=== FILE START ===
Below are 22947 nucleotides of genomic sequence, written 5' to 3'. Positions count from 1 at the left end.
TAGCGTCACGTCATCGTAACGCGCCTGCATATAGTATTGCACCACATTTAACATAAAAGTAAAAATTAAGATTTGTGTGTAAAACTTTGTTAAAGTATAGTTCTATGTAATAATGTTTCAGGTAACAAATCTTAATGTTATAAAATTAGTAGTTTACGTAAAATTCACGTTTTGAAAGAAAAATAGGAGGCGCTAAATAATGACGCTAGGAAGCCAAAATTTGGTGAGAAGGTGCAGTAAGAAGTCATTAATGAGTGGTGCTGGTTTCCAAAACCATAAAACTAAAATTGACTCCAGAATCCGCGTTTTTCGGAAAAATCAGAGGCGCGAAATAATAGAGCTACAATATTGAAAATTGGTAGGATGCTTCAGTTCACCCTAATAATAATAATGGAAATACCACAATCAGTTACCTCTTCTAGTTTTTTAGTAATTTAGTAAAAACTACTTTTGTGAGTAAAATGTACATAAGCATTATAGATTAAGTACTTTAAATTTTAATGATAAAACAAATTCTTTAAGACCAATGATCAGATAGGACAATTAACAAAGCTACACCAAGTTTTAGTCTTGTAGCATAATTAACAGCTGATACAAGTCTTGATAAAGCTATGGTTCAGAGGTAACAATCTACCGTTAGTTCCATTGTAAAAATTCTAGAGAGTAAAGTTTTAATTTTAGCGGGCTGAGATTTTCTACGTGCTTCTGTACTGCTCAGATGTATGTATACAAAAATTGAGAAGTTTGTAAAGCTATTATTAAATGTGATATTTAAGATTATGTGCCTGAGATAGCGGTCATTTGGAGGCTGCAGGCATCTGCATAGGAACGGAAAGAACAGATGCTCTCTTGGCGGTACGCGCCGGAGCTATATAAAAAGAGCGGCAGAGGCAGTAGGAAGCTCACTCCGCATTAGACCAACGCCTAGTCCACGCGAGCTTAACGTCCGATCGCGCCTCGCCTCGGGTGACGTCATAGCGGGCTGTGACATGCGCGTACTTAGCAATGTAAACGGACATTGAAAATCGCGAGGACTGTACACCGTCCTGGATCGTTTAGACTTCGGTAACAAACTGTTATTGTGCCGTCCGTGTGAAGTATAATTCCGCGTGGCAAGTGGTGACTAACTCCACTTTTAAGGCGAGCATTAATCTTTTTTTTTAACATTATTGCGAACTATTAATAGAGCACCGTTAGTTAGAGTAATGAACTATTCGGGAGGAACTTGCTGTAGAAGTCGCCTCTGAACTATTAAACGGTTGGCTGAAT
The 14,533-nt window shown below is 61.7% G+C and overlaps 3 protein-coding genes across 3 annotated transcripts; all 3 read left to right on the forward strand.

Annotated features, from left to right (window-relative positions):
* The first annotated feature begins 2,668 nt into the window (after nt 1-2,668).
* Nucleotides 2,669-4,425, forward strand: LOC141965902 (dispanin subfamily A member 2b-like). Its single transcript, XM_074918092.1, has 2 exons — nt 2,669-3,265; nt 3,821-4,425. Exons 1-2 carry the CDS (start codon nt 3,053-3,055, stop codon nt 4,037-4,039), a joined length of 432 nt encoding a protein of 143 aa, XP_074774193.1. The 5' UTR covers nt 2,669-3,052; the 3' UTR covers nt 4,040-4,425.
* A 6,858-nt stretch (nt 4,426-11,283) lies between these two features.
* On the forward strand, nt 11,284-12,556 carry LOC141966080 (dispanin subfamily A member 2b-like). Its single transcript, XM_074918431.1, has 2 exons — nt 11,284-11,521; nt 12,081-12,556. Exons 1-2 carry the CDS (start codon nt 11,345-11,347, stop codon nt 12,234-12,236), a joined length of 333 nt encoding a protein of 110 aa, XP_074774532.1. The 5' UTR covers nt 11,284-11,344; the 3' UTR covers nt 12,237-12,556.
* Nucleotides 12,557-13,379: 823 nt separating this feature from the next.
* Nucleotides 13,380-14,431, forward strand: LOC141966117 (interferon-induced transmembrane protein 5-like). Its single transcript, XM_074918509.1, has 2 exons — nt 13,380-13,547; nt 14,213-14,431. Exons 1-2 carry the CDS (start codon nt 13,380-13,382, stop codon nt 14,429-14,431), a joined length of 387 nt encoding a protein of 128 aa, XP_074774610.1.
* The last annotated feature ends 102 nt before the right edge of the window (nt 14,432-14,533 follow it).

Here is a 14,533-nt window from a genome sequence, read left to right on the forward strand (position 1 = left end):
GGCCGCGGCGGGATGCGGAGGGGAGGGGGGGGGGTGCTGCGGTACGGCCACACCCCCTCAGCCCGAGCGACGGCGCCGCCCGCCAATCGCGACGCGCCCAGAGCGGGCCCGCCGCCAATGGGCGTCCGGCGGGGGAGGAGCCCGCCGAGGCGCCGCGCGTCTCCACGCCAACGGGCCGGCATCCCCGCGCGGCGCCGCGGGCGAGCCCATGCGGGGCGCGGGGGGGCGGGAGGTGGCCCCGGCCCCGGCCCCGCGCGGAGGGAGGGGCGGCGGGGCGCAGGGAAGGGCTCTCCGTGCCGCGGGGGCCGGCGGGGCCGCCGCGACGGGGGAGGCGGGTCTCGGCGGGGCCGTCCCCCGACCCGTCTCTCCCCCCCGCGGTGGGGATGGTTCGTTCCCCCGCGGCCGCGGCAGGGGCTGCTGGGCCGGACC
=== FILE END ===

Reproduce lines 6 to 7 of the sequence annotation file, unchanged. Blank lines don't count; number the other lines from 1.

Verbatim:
* Nucleotides 2,669-4,425, forward strand: LOC141965902 (dispanin subfamily A member 2b-like). Its single transcript, XM_074918092.1, has 2 exons — nt 2,669-3,265; nt 3,821-4,425. Exons 1-2 carry the CDS (start codon nt 3,053-3,055, stop codon nt 4,037-4,039), a joined length of 432 nt encoding a protein of 143 aa, XP_074774193.1. The 5' UTR covers nt 2,669-3,052; the 3' UTR covers nt 4,040-4,425.
* A 6,858-nt stretch (nt 4,426-11,283) lies between these two features.